Puppetry has a very long history across the Czech Republic and can be traced deep into the Middle Ages.
Children react well to puppets and perceive them differently to ordinary theatre played by adults. So I think that it is fun both for children to watch and for adults to perform. And that's why there are so many people involved in puppet theatre both as amateurs and professionals in this country.
Now UNESCO is considering adding Czech and Slovak puppetry to the global list of Intangible Cultural Heritage, an eclectic list that includes French gastronomy and Mexico’s Day of the Dead festival.
The town of Chrudim in eastern Bohemia hosts what is considered the longest-running puppetry festival in the world. The director of its Puppet Museum, Simona Chalupova, explains how puppets have long been a source of inspiration for artists.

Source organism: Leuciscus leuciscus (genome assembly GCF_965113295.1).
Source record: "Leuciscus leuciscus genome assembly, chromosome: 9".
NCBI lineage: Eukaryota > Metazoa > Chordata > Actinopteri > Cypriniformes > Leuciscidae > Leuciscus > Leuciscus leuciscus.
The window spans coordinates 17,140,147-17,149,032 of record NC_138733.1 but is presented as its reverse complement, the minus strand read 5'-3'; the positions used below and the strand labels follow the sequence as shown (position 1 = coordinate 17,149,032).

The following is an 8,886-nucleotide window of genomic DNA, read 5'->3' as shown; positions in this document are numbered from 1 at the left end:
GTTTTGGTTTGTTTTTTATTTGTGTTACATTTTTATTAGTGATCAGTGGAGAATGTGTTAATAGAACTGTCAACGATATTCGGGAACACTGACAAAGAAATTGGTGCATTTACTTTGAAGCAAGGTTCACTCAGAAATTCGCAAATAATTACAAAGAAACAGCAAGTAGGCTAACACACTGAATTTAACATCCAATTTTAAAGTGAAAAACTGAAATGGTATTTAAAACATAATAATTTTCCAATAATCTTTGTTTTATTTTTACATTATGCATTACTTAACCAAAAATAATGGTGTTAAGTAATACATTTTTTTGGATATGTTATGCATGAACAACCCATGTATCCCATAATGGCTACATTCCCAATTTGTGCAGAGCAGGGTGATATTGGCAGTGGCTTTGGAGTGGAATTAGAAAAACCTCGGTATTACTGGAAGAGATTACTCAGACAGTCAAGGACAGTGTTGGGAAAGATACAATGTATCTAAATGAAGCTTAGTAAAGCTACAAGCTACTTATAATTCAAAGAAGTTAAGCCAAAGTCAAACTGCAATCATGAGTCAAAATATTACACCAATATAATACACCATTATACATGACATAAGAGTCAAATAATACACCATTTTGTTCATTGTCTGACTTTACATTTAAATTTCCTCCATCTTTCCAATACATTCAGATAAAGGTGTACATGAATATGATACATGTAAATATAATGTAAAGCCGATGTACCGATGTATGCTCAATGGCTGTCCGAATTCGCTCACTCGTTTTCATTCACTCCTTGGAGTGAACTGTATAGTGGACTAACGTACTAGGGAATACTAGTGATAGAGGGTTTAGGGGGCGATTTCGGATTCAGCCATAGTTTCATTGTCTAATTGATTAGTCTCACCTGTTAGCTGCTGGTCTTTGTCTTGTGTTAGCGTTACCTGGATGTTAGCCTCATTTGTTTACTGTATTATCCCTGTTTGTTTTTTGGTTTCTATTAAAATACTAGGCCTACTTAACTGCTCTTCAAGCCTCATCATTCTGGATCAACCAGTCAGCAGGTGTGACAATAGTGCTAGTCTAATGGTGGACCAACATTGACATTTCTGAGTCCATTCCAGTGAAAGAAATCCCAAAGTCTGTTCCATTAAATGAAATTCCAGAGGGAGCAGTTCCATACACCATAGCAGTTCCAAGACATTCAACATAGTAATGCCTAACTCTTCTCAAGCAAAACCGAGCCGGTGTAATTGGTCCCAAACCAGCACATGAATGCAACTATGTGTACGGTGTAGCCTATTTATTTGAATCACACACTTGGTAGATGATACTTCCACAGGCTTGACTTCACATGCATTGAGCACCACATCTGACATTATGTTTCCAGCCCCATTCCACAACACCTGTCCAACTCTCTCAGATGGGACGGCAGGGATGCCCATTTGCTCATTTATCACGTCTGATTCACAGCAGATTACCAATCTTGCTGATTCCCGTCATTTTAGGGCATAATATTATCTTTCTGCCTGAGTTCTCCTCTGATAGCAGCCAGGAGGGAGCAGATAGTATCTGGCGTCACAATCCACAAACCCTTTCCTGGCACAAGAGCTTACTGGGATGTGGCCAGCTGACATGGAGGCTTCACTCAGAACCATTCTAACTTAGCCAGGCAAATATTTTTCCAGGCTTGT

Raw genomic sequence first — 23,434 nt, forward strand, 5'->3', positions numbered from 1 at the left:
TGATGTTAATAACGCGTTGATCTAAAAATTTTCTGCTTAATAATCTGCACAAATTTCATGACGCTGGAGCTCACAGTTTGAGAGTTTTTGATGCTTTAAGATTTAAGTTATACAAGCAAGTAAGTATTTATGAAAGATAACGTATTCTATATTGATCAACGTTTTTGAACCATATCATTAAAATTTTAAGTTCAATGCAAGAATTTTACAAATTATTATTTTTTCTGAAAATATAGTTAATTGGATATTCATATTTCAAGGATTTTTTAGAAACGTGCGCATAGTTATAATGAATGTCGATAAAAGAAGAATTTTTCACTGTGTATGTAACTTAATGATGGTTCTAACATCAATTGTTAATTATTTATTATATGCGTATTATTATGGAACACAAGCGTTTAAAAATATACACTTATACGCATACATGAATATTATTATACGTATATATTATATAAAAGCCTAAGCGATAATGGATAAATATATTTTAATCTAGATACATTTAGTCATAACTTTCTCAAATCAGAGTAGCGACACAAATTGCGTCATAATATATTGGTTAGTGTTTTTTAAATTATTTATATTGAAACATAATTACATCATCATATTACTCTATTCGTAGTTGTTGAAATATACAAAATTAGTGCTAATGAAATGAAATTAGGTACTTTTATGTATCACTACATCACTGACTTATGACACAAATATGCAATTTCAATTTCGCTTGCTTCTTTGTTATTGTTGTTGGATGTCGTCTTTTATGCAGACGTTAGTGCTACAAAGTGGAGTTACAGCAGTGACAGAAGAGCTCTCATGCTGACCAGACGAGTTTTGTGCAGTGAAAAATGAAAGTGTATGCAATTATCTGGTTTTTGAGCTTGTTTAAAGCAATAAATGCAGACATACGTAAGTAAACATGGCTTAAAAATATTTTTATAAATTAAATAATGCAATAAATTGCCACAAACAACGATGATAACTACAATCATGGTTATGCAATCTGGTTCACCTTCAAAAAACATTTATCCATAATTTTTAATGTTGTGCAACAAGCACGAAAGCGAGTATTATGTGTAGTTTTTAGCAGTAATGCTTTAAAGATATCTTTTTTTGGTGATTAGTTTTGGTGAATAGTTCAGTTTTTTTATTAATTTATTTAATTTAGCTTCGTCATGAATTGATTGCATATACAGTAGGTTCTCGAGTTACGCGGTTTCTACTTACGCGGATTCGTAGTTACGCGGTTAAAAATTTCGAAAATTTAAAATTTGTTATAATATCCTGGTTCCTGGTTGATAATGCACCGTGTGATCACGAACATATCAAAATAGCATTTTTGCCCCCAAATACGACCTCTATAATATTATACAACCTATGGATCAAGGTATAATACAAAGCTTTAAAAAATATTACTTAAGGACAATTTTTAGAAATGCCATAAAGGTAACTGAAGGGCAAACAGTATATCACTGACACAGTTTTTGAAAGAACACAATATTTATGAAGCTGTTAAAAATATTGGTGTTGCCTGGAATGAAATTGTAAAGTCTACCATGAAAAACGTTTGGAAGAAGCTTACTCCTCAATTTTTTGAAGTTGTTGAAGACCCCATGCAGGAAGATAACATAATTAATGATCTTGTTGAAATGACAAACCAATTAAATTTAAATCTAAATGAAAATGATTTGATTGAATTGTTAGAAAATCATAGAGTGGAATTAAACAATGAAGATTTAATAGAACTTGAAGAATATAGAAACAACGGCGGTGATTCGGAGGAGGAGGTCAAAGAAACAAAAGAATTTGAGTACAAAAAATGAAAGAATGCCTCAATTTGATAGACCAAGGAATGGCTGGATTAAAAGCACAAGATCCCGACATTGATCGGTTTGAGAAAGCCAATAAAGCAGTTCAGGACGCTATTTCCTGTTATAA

“At the beginning of the 20th century a puppet exhibition attracted the attention of young painters, they could see traditional marionettes on display that resembled humans, but at the same time they perceived them as moving sculptures, and so they wanted to make their own – and that was, I think, extremely enriching for the art of puppetry,” she says.
Traditional puppets start their life as a block of wood and are crafted by hand. It is a lengthy process that requires skill and patience.
Jiri Bares is a puppet maker at the renowned Drak Puppet Theatre in Hradec Kralove.
“I think that a puppet is an excellent mediator that shows the world of adults to children, and children react well to puppets and perceive them differently to ordinary theatre played by adults,” he says. “So I think that it is fun both for children to watch and for adults to perform. And that’s the reason why I think there are so many people involved in puppet theatre both as amateurs and professionals in this country.”
UNESCO’S Intergovernmental Committee for the Safeguarding of the Intangible Cultural Heritage is meeting from November 28 to December 2 in the Ethiopian capital, Addis Ababa.